Hey Mike, what's up? I'm sure you're getting asked about why you have Aaron Rodgers ranked higher then Drew Brees at quarterback. I hope my question will help enlighten confused fans. After checking the schedules, the Saints host only one top 10 passing defense (Vikings) and play the Cowboys, Bengals and Ravens on the road. Green Bay, however, plays the Vikings twice, the Cowboys, Patriots and Jets. When you throw in the rest of each team's schedule, it seems to favor Brees. Why do you have the most consistent fantasy quarterback over the last five years ranked below Rodgers? I don't even see how Rodgers can be rated higher than Peyton Manning. It doesn't make sense, and I just want know what the right choice will be on draft day. Thanks! - G. Blincoe, California
Michael Fabiano: Great question. Since we're talking about fantasy football, the best way to gauge strength of schedule isn't in the records of opponents but in how those opponents fared based on fantasy points allowed (FPA). Looking at Rodgers' 2010 opponents, he will have the second easiest schedule next season based on FPA rating. He faces the Lions and Bears twice, the Giants, Dolphins and Falcons. Those five teams finished in the top 10 in terms of allowing fantasy points to quarterbacks. Furthermore, Rodgers also faces the Vikings twice. While it's true that they finished in the top 10 against the pass last season, the Vikings actually allowed the 11th-most points to quarterbacks because they gave up 34 touchdown passes. Remember, defensive ratings are based on yards allowed, not touchdowns. And in fantasy, it's all about the touchdowns. Overall, Rodgers has nine games against defenses that finished in the top 11 in fantasy points allowed to signal-callers. The schedule is much more difficult for Brees, who faces the Panthers twice, the Ravens, Bengals and 49ers. Those four teams were all in the top 10 in terms of allowing the fewest fantasy points to quarterbacks in 2009. In fact, Brees' FPA rating is just 15th heading into 2010. Aside from schedule, Rodgers has also been a better fantasy quarterback over the last two seasons. In that time, he has scored 602 fantasy points on NFL.com compared to 574 from Brees. Don't get me wrong, I'd love to have Brees as my fantasy field general. But if you look at the overall numbers and the FPA rating, Rodgers is the better bet to score more points for fantasy leaguers in 2010.
Hi Michael, my strategy for next season is to go with three running backs in the first three rounds. My league starts two backs and a flex (RB/WR) player. If my draft position fell right, I thought about targeting both Panthers running backs and starting them each week. I could land DeAngelo Williams in the first round, someone like Ryan Grant or Rashard Mendenhall in the second and Stewart in the third. Last season, Williams and Stewart had a 21.5 fantasy PPG average last season. Thanks for your time and insight! - K. Filoon, Pennsylvania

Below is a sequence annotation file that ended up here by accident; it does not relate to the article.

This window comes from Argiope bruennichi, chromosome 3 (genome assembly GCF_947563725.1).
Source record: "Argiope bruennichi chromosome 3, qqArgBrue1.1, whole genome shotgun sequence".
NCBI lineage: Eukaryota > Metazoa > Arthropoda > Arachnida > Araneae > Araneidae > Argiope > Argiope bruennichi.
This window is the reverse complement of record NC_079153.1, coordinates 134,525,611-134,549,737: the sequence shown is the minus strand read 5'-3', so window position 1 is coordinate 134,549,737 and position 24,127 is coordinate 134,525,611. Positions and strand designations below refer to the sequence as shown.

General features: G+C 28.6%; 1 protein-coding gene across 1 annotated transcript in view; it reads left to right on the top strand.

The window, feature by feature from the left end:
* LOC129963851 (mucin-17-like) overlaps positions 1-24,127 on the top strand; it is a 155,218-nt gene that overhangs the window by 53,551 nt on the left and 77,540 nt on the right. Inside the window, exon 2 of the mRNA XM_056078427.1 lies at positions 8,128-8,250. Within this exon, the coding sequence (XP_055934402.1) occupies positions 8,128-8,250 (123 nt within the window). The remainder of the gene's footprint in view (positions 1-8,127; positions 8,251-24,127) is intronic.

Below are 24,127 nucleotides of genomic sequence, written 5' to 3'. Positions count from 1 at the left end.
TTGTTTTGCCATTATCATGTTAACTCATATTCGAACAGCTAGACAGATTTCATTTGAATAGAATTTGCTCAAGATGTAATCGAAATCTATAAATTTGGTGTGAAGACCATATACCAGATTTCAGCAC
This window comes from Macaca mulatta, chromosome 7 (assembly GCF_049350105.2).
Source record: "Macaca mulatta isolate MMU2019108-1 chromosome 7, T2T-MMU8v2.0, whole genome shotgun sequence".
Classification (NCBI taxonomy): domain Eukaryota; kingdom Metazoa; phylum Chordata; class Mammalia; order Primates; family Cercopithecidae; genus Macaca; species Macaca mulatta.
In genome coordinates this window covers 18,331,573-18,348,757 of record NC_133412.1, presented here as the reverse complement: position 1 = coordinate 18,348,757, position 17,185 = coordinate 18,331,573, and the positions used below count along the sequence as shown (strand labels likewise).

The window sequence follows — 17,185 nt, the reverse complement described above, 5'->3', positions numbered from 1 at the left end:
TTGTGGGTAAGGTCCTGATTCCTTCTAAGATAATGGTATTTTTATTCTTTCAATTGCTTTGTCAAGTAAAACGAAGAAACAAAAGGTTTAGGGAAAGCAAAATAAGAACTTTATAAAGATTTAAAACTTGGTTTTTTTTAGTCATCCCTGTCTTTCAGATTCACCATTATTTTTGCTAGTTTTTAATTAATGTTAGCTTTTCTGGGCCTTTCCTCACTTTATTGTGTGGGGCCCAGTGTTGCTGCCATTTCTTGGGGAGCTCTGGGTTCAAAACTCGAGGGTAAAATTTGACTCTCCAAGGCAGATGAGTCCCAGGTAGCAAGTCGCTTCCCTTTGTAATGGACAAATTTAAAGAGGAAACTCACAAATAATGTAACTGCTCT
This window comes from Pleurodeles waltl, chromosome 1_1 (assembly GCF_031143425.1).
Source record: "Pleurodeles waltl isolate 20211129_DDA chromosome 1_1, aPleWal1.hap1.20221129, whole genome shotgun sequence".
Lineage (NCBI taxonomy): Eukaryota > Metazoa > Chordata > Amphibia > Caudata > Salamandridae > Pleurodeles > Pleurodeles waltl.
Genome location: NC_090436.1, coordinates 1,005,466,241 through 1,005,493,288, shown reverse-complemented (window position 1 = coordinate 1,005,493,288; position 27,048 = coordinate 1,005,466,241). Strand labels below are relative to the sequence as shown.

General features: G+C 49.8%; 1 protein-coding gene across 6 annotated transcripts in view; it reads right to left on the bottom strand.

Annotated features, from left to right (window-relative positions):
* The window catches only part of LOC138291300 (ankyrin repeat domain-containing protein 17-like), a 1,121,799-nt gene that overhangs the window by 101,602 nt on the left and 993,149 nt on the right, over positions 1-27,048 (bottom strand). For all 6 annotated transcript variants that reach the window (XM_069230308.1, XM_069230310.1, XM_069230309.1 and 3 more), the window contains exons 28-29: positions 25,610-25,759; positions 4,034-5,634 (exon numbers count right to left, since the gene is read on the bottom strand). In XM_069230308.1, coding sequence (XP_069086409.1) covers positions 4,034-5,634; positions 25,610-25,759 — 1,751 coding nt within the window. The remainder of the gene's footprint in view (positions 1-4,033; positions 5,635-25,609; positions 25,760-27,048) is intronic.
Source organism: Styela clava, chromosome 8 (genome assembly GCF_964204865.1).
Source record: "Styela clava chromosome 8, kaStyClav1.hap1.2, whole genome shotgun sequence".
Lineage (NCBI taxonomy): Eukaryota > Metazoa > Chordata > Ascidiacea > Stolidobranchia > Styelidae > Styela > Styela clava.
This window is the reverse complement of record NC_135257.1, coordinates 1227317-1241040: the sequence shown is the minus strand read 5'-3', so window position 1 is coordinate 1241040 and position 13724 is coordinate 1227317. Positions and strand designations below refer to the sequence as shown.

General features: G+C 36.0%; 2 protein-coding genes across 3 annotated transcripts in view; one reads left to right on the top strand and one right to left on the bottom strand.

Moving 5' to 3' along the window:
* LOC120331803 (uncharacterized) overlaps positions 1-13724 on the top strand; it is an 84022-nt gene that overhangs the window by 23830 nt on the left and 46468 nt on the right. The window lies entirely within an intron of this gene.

M.F.: Unless your scoring system heavily favors running backs, I wouldn't be taking three with my first three picks. This was a strategy I actually used to employ years ago, but times they have changed my friend. With the NFL now becoming more of a passing league and more teams using multiple running backs on offense, it makes sense to target a quarterback and a wide receiver before you starting thinking about a third runner. In fact, you're going to see more quarterbacks come off the board in the first three to four rounds next season than ever before. I'm not saying you should pass on running backs altogether, because the first round will be loaded with them. But I think it makes more sense to build a well-balanced team, and that will be difficult if you take three backs in the first three rounds.
Please tell me you think Michael Bush will be traded this offseason! Or at the very least, tell me that Tom Cable will come to his senses and make Bush the No. 1 ball carrier in Oakland. I've had him since his rookie year in a keeper league, and I just keep waiting and waiting for the breakout year. Is it time to cut him loose, or will this finally be the year! - J.S. Rockford, Malibu, Calif.
M.F.: The Raiders have become a black hole for fantasy talent, as the continued struggles of JaMarcus Russell have devalued all of his offensive teammates. While Bush has talent, I can't see him becoming a true featured back with Darren McFadden and Justin Fargas in the mix. If all three remain on the team in 2010, it might be time to throw Bush back into the pool of available players in a standard keeper league.
Mike, I always appreciate your insight, so I was wondering what your thoughts are on Greg Olsen moving to wide receiver in the Bears' offense next season. If that happened, what sort of fantasy value might he have? In your blog you mentioned that Mike Martz envisioned Olsen as a blocker first, and a receiver second. But Martz also said that if a guy was a terrific receiver, why not just put another receiver in there? Not that Olsen has reached "terrific" status, but his receiving ability was why the Bears drafted him high. Desmond Clark is a better blocking tight end anyway, and the Bears are trying to mold Kellen Davis into a blocker, so why not explore Olsen as a wideout? The Bears could certainly use a big body in their thin receiving corps, and he could be a matchup nightmare. Thanks! - J. Busch, Milton, Wis.